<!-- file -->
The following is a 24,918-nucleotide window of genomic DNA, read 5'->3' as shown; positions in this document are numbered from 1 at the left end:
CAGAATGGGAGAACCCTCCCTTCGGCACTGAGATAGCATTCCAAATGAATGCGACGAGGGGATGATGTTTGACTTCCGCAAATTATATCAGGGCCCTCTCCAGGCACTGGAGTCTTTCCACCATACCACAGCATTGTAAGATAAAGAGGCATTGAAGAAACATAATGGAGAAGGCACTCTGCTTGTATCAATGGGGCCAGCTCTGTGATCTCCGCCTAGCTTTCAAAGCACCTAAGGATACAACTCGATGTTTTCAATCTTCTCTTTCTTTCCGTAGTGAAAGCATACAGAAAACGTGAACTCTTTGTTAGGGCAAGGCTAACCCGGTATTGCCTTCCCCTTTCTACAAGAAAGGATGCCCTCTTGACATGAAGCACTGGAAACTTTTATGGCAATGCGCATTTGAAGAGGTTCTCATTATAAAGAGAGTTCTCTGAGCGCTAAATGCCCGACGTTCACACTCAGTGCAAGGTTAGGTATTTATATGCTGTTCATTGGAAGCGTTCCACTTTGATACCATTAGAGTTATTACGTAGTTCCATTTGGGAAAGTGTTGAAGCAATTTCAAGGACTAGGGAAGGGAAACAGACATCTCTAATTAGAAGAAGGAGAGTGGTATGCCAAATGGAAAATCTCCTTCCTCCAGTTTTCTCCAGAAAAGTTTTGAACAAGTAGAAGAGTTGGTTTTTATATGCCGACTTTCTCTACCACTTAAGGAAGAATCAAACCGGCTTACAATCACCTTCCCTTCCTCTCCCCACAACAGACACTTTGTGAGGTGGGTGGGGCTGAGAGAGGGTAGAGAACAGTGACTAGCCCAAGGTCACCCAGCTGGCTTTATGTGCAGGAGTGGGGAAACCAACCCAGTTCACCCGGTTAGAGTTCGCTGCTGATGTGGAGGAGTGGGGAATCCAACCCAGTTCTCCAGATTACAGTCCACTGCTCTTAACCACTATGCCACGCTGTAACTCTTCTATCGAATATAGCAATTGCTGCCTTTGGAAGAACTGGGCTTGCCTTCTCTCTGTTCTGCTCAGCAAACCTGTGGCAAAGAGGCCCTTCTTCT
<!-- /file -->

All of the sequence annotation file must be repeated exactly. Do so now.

The following is a 24,918-nucleotide window of genomic DNA, read 5'->3' as shown; positions in this document are numbered from 1 at the left end:
CAGAATGGGAGAACCCTCCCTTCGGCACTGAGATAGCATTCCAAATGAATGCGACGAGGGGATGATGTTTGACTTCCGCAAATTATATCAGGGCCCTCTCCAGGCACTGGAGTCTTTCCACCATACCACAGCATTGTAAGATAAAGAGGCATTGAAGAAACATAATGGAGAAGGCACTCTGCTTGTATCAATGGGGCCAGCTCTGTGATCTCCGCCTAGCTTTCAAAGCACCTAAGGATACAACTCGATGTTTTCAATCTTCTCTTTCTTTCCGTAGTGAAAGCATACAGAAAACGTGAACTCTTTGTTAGGGCAAGGCTAACCCGGTATTGCCTTCCCCTTTCTACAAGAAAGGATGCCCTCTTGACATGAAGCACTGGAAACTTTTATGGCAATGCGCATTTGAAGAGGTTCTCATTATAAAGAGAGTTCTCTGAGCGCTAAATGCCCGACGTTCACACTCAGTGCAAGGTTAGGTATTTATATGCTGTTCATTGGAAGCGTTCCACTTTGATACCATTAGAGTTATTACGTAGTTCCATTTGGGAAAGTGTTGAAGCAATTTCAAGGACTAGGGAAGGGAAACAGACATCTCTAATTAGAAGAAGGAGAGTGGTATGCCAAATGGAAAATCTCCTTCCTCCAGTTTTCTCCAGAAAAGTTTTGAACAAGTAGAAGAGTTGGTTTTTATATGCCGACTTTCTCTACCACTTAAGGAAGAATCAAACCGGCTTACAATCACCTTCCCTTCCTCTCCCCACAACAGACACTTTGTGAGGTGGGTGGGGCTGAGAGAGGGTAGAGAACAGTGACTAGCCCAAGGTCACCCAGCTGGCTTTATGTGCAGGAGTGGGGAAACCAACCCAGTTCACCCGGTTAGAGTTCGCTGCTGATGTGGAGGAGTGGGGAATCCAACCCAGTTCTCCAGATTACAGTCCACTGCTCTTAACCACTATGCCACGCTGTAACTCTTCTATCGAATATAGCAATTGCTGCCTTTGGAAGAACTGGGCTTGCCTTCTCTCTGTTCTGCTCAGCAAACCTGTGGCAAAGAGGCCCTTCTTCT